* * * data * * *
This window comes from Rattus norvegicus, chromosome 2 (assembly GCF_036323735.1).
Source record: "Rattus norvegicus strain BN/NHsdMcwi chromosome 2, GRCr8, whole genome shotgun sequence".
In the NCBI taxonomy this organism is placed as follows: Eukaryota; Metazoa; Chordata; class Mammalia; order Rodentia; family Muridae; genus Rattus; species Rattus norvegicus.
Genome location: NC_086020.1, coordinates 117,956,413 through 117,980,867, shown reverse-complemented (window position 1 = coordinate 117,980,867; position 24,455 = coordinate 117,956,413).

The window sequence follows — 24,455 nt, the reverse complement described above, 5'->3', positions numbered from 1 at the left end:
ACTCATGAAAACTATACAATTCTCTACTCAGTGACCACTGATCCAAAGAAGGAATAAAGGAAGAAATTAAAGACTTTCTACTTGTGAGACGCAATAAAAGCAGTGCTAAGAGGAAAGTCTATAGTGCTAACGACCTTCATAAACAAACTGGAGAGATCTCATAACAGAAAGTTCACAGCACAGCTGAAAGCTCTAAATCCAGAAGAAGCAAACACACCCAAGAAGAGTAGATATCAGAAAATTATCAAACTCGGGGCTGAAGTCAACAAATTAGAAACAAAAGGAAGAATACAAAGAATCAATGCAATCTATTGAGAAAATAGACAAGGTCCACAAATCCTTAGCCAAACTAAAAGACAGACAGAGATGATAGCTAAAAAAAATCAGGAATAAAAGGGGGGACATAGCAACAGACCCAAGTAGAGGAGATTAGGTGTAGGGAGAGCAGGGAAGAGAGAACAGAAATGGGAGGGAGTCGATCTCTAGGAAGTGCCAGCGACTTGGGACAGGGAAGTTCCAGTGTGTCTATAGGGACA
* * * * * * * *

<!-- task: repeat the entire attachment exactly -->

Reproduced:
This window comes from Rattus norvegicus, chromosome 2 (assembly GCF_036323735.1).
Source record: "Rattus norvegicus strain BN/NHsdMcwi chromosome 2, GRCr8, whole genome shotgun sequence".
In the NCBI taxonomy this organism is placed as follows: Eukaryota; Metazoa; Chordata; class Mammalia; order Rodentia; family Muridae; genus Rattus; species Rattus norvegicus.
Genome location: NC_086020.1, coordinates 117,956,413 through 117,980,867, shown reverse-complemented (window position 1 = coordinate 117,980,867; position 24,455 = coordinate 117,956,413).

The window sequence follows — 24,455 nt, the reverse complement described above, 5'->3', positions numbered from 1 at the left end:
ACTCATGAAAACTATACAATTCTCTACTCAGTGACCACTGATCCAAAGAAGGAATAAAGGAAGAAATTAAAGACTTTCTACTTGTGAGACGCAATAAAAGCAGTGCTAAGAGGAAAGTCTATAGTGCTAACGACCTTCATAAACAAACTGGAGAGATCTCATAACAGAAAGTTCACAGCACAGCTGAAAGCTCTAAATCCAGAAGAAGCAAACACACCCAAGAAGAGTAGATATCAGAAAATTATCAAACTCGGGGCTGAAGTCAACAAATTAGAAACAAAAGGAAGAATACAAAGAATCAATGCAATCTATTGAGAAAATAGACAAGGTCCACAAATCCTTAGCCAAACTAAAAGACAGACAGAGATGATAGCTAAAAAAAATCAGGAATAAAAGGGGGGACATAGCAACAGACCCAAGTAGAGGAGATTAGGTGTAGGGAGAGCAGGGAAGAGAGAACAGAAATGGGAGGGAGTCGATCTCTAGGAAGTGCCAGCGACTTGGGACAGGGAAGTTCCAGTGTGTCTATAGGGACA